USMC M38A1 Spec.
The United States
Marine Corp. after WWII knew it had specific requirements and concerns to be
addressed brought about by the environments and conditions encountered from the
Pacific and other theaters of operation. In
particular they recognized the need for rust protection and further under
extreme tropical wet conditions (Burma, Indochina, and the Marianas) the need
for locking differentials. They
also formulated a firm doctrine that was heretofore only expressed as a
“guideline” and that was the use of minimal markings as such “obvious”
displays of large identification and recognition may well lead to more
casualties than it avoids. Now if one does any research with USMC Motor pool
Veterans of the period you quickly hear of field expedients and makeshift
modifications designed to address the issues at Pool (or even Field) level.
These field expedient modifications were varied and typically difficult to document.
Although I have collected a broad database of the modifications they won't be
discussed in detail here.
One first must
understand that the evolution of the “Truck ¼ ton” that was used by all
branches is a fairly simple path to follow but when looked at in a more detailed
perspective the evolution and models become a little fuzzier. From the Navy
beach modifications of the MB to the Air Force requirements of the M151 there
were often modifications that lead to the standardization of the modifications up to the complete redesign of the subsequent model. Thus it lead some
branches feeling a little less enthusiastic about the “new” improved version
if it didn’t meet their “needs”. This is exactly why the USMC placed an
NSN supply request in the early 1960’s with Kaiser to continue to produce for
them exclusively the USMC M38A1. They quite simply were “unimpressed” with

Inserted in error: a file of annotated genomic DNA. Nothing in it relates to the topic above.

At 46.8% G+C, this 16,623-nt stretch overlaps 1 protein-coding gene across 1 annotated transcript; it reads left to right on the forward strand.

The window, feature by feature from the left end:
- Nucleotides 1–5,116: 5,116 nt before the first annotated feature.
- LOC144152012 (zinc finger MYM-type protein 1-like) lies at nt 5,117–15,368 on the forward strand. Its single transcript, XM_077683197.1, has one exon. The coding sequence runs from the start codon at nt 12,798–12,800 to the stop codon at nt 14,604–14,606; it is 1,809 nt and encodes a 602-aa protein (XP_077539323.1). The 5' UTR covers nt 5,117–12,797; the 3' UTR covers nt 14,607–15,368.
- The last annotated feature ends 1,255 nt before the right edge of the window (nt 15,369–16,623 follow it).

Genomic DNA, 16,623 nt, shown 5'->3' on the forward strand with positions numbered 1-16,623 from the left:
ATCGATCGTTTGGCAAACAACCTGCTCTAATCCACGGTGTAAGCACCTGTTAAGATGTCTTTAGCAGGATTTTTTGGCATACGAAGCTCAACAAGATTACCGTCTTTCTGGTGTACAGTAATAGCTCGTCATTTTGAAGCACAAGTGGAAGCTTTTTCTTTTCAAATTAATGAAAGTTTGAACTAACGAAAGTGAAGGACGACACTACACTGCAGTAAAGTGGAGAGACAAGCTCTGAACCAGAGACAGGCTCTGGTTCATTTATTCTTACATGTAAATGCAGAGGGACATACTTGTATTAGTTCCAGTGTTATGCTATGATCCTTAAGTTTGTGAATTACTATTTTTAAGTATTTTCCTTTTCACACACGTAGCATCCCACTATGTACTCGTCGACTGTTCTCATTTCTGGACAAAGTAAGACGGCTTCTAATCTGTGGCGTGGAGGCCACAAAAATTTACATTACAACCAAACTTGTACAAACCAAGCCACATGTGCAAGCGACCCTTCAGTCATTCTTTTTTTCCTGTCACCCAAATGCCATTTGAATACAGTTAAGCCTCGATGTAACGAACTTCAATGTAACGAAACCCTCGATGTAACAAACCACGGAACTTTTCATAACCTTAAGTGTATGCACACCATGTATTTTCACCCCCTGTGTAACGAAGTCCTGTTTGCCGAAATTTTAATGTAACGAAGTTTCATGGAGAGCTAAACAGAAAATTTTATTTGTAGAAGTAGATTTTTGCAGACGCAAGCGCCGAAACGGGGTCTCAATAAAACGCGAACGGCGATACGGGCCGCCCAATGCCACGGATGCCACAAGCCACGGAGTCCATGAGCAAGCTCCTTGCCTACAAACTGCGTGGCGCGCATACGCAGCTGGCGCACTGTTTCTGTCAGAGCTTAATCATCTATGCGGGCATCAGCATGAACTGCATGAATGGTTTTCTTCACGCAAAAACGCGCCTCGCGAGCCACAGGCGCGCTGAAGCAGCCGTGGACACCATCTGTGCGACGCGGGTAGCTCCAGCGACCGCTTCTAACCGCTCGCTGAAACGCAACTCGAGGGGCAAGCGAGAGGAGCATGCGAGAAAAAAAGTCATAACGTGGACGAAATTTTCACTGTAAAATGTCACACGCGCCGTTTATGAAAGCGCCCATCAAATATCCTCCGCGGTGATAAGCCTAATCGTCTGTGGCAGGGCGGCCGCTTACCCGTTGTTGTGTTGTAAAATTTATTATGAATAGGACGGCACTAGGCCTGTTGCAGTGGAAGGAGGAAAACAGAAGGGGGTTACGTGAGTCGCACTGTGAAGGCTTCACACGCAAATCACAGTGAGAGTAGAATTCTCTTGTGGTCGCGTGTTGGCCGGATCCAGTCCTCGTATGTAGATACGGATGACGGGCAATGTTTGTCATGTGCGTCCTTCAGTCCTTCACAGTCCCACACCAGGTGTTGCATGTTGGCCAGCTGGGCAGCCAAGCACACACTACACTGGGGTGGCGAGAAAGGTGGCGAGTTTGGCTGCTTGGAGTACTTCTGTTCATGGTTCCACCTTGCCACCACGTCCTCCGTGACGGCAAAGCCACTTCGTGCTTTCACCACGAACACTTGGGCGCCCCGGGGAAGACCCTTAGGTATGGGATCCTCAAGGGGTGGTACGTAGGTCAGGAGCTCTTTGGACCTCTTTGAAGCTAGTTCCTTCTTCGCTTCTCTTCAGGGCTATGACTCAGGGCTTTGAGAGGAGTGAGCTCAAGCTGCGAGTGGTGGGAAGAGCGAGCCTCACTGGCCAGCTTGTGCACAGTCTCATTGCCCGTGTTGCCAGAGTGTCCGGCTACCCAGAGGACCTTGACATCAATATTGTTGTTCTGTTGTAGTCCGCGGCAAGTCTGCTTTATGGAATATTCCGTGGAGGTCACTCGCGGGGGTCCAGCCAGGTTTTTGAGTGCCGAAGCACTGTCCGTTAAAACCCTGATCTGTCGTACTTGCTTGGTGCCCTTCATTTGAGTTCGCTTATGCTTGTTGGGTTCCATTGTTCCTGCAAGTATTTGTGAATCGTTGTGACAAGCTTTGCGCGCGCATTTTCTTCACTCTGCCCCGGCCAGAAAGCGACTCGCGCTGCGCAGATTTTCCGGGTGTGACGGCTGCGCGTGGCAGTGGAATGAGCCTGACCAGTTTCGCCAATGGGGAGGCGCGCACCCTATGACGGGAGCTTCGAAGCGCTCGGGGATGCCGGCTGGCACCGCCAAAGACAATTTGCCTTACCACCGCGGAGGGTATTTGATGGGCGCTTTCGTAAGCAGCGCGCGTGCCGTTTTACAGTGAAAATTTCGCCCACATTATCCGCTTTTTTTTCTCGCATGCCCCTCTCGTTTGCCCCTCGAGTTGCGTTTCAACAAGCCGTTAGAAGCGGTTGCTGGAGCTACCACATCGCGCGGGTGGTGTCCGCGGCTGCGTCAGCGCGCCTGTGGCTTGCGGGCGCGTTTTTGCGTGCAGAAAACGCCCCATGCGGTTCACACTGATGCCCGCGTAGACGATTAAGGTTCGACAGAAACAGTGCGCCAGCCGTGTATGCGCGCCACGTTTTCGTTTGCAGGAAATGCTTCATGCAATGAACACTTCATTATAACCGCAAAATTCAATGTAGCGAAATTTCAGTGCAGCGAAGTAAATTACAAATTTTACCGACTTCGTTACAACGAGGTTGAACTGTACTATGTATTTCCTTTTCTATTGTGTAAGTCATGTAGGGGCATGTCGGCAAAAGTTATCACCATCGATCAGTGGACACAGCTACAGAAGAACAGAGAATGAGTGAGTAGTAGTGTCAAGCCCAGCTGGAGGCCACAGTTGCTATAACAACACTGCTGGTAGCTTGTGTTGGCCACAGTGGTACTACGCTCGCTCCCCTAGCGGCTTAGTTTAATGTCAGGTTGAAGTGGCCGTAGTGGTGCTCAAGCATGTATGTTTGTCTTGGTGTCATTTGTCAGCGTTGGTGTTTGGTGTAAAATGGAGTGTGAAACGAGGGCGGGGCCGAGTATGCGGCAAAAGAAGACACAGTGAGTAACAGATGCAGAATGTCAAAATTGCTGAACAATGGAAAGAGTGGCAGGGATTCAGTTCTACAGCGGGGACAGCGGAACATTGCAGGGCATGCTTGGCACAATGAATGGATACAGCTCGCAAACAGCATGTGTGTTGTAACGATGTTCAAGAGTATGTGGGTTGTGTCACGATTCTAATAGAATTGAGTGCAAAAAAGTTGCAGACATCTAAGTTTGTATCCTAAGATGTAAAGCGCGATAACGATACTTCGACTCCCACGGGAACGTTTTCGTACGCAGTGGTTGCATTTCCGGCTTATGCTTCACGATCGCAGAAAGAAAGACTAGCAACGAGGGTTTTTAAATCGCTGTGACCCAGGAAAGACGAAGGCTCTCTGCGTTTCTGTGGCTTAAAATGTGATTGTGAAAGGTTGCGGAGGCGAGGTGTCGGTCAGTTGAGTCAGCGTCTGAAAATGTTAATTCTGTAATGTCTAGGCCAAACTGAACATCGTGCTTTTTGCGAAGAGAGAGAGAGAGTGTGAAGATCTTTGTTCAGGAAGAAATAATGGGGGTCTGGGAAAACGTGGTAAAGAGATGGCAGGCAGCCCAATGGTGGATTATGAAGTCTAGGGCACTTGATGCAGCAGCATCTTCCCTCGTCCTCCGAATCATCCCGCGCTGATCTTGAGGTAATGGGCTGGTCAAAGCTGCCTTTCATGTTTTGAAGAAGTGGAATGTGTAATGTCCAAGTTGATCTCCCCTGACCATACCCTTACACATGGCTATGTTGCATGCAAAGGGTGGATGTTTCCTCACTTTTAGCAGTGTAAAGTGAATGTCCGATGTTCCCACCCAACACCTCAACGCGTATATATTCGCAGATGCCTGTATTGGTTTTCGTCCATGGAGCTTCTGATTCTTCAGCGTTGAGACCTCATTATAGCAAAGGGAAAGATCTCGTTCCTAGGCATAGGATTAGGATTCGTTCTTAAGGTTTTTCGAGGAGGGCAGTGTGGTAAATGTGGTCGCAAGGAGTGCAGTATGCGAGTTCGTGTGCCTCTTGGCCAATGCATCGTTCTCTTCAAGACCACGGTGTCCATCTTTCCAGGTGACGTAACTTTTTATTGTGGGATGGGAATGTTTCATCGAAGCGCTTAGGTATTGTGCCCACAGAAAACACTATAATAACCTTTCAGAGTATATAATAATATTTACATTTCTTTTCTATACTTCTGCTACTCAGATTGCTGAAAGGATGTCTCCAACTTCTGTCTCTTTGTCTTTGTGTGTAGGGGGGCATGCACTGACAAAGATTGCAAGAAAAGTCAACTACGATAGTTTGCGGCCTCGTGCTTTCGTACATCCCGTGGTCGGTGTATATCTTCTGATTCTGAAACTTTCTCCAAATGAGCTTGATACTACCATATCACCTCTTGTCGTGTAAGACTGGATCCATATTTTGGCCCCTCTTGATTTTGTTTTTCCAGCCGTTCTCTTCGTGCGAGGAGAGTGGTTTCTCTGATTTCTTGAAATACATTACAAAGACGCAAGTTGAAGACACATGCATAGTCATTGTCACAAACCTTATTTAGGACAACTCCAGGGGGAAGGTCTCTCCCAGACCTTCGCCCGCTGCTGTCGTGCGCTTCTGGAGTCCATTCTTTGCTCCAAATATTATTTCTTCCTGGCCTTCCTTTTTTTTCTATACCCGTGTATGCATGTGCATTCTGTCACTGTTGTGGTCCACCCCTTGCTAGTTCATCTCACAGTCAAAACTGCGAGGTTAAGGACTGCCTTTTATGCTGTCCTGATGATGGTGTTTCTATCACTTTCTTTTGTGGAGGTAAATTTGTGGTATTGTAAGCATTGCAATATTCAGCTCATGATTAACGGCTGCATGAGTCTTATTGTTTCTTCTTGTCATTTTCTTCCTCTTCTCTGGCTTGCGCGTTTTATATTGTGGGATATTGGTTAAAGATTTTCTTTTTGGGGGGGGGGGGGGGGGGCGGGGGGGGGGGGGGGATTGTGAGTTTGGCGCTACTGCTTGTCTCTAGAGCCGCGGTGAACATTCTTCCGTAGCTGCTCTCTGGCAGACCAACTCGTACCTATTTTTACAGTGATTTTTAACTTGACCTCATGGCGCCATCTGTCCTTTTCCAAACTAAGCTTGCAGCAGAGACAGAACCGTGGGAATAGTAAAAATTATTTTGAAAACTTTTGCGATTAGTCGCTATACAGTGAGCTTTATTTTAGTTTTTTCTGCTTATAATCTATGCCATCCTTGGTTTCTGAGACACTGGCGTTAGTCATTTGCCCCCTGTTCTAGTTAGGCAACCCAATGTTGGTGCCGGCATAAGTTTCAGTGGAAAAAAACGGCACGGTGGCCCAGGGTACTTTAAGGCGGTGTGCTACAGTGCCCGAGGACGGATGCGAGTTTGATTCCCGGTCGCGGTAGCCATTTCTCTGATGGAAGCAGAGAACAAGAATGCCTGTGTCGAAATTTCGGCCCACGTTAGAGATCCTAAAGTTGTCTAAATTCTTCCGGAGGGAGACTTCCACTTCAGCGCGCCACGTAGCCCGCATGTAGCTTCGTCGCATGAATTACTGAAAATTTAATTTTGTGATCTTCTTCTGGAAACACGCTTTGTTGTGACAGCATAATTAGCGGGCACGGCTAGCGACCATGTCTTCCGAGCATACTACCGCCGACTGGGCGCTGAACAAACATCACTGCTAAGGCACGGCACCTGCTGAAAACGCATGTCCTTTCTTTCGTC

the new standard m151 and had such outstanding service from the A1 in Korea and
afterwards that a bold decision was made and surprisingly accepted to allow the
order to be fulfilled (which actually the full order wasn’t). Many have told
the story of the USMC testing the M151 and finding its “handling” to be sub
par. While the testing was in fact done and the Corp. had specific problems and
reservations, the reality is that it was more due to the success & fondness
for their A1’s that was the motivating factor.
I have spoken with numerous USMC (and other) users over the past years and almost invariably ALL said that the M38A1 was perhaps the best utility vehicle ever assigned the services and many of these men had experience with all four (MB thorough the M151). I have also spoke with one particular USMC motor pool sergeant (ret. Msgt. Vernon Pike ) who spent the better part of Korea (in country) and the years following maintaining the M38A1 and perhaps he said it best. When the situation involved harsh terrain or severe conditions “those damn things were unstoppable”.
Willys Mfr. USMC
differences – 1952 to 1957
M38A1’s were typically requisitioned directly from US Army stores and as such
NOT made specifically for the USMC. There is still debate whether the time
period from 1955-1957 there was a contract but I have found no record to date.